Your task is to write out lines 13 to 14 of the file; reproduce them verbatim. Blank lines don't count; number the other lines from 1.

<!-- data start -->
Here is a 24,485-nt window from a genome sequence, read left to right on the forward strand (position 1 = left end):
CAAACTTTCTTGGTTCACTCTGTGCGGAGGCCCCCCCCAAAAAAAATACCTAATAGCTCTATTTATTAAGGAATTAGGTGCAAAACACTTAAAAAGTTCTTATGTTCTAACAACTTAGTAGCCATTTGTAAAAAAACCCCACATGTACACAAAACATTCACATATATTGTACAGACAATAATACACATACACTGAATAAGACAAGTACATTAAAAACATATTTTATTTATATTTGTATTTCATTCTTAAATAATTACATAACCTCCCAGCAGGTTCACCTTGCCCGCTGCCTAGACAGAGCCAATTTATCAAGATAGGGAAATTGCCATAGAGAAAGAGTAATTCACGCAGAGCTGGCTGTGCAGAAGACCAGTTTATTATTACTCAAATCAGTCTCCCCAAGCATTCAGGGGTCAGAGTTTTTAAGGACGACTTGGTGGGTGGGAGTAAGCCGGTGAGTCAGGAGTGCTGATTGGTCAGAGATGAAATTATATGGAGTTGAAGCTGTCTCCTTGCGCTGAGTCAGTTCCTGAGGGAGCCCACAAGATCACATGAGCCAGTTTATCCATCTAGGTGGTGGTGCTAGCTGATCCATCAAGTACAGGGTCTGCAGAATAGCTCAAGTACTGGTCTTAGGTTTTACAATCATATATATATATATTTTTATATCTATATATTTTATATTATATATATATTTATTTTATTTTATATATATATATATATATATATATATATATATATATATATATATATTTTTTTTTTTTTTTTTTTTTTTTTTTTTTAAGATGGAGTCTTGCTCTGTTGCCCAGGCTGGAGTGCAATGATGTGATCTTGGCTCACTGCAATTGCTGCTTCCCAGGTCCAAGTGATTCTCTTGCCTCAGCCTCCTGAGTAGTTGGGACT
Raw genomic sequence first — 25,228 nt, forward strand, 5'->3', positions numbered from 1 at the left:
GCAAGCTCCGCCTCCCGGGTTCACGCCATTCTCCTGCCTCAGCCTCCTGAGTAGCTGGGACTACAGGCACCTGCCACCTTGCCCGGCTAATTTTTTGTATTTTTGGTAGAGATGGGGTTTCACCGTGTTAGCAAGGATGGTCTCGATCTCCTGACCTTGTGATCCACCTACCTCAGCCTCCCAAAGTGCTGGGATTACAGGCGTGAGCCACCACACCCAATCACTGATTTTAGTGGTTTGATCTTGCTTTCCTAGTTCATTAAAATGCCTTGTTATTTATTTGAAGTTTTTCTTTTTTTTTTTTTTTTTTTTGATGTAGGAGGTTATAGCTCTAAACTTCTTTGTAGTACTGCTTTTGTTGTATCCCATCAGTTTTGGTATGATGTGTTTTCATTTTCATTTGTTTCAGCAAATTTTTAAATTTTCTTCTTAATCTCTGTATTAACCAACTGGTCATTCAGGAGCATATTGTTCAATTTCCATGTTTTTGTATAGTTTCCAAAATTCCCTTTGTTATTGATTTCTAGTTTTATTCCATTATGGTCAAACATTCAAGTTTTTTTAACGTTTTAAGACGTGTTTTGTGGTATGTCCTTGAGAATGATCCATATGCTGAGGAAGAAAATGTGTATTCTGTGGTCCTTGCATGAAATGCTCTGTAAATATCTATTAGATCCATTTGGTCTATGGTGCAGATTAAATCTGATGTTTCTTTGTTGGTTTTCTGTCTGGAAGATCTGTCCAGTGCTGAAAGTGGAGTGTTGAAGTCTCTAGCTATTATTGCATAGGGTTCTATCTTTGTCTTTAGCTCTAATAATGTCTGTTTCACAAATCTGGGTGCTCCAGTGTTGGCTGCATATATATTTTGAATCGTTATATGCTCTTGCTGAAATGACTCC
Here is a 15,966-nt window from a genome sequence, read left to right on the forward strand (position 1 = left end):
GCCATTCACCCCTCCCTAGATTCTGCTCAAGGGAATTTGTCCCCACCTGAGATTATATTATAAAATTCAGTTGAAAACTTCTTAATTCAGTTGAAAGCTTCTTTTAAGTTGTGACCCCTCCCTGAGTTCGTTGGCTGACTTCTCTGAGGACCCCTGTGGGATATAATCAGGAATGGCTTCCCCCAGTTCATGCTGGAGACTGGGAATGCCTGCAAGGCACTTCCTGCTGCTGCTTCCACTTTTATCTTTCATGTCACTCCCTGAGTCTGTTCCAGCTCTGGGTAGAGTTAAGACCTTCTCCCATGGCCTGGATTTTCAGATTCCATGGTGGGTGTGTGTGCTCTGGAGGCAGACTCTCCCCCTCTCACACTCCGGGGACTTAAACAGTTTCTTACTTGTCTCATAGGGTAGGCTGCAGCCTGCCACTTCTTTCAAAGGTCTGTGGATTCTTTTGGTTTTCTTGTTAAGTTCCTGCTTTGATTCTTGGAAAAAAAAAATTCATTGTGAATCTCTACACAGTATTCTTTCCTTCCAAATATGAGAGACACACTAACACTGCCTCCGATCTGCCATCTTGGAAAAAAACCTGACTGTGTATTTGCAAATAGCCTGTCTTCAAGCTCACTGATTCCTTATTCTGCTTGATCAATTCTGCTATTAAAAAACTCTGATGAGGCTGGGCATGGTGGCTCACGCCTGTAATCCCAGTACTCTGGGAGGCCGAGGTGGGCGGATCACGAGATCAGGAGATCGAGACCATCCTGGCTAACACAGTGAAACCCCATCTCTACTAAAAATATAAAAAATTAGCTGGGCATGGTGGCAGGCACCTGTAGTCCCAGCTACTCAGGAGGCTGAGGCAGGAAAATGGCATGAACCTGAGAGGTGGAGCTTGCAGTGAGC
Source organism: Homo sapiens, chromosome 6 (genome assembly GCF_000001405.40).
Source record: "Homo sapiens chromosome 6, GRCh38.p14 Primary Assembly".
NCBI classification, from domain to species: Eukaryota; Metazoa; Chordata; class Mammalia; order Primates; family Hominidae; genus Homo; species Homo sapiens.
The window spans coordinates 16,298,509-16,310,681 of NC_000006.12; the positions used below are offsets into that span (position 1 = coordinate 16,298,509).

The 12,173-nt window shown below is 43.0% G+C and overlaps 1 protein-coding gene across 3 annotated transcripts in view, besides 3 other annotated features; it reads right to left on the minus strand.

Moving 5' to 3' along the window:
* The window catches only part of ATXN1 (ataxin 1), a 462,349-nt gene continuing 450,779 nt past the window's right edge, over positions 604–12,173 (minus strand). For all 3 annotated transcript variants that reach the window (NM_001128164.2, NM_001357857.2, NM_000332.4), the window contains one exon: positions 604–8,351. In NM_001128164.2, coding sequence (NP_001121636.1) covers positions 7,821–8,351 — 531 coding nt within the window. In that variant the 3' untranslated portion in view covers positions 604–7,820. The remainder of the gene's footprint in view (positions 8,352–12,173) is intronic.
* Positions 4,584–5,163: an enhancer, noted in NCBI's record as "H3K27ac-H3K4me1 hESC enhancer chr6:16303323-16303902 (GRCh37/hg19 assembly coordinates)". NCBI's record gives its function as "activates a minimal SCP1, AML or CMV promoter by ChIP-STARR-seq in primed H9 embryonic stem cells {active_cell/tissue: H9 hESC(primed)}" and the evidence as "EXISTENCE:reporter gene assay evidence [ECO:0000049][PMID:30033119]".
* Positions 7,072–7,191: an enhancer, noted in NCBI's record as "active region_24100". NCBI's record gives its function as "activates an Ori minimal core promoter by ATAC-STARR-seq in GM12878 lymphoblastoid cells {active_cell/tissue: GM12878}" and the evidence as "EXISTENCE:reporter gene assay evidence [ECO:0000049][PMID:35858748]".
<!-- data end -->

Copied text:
* The window catches only part of ATXN1 (ataxin 1), a 462,349-nt gene continuing 450,779 nt past the window's right edge, over positions 604–12,173 (minus strand). For all 3 annotated transcript variants that reach the window (NM_001128164.2, NM_001357857.2, NM_000332.4), the window contains one exon: positions 604–8,351. In NM_001128164.2, coding sequence (NP_001121636.1) covers positions 7,821–8,351 — 531 coding nt within the window. In that variant the 3' untranslated portion in view covers positions 604–7,820. The remainder of the gene's footprint in view (positions 8,352–12,173) is intronic.
* Positions 4,584–5,163: an enhancer, noted in NCBI's record as "H3K27ac-H3K4me1 hESC enhancer chr6:16303323-16303902 (GRCh37/hg19 assembly coordinates)". NCBI's record gives its function as "activates a minimal SCP1, AML or CMV promoter by ChIP-STARR-seq in primed H9 embryonic stem cells {active_cell/tissue: H9 hESC(primed)}" and the evidence as "EXISTENCE:reporter gene assay evidence [ECO:0000049][PMID:30033119]".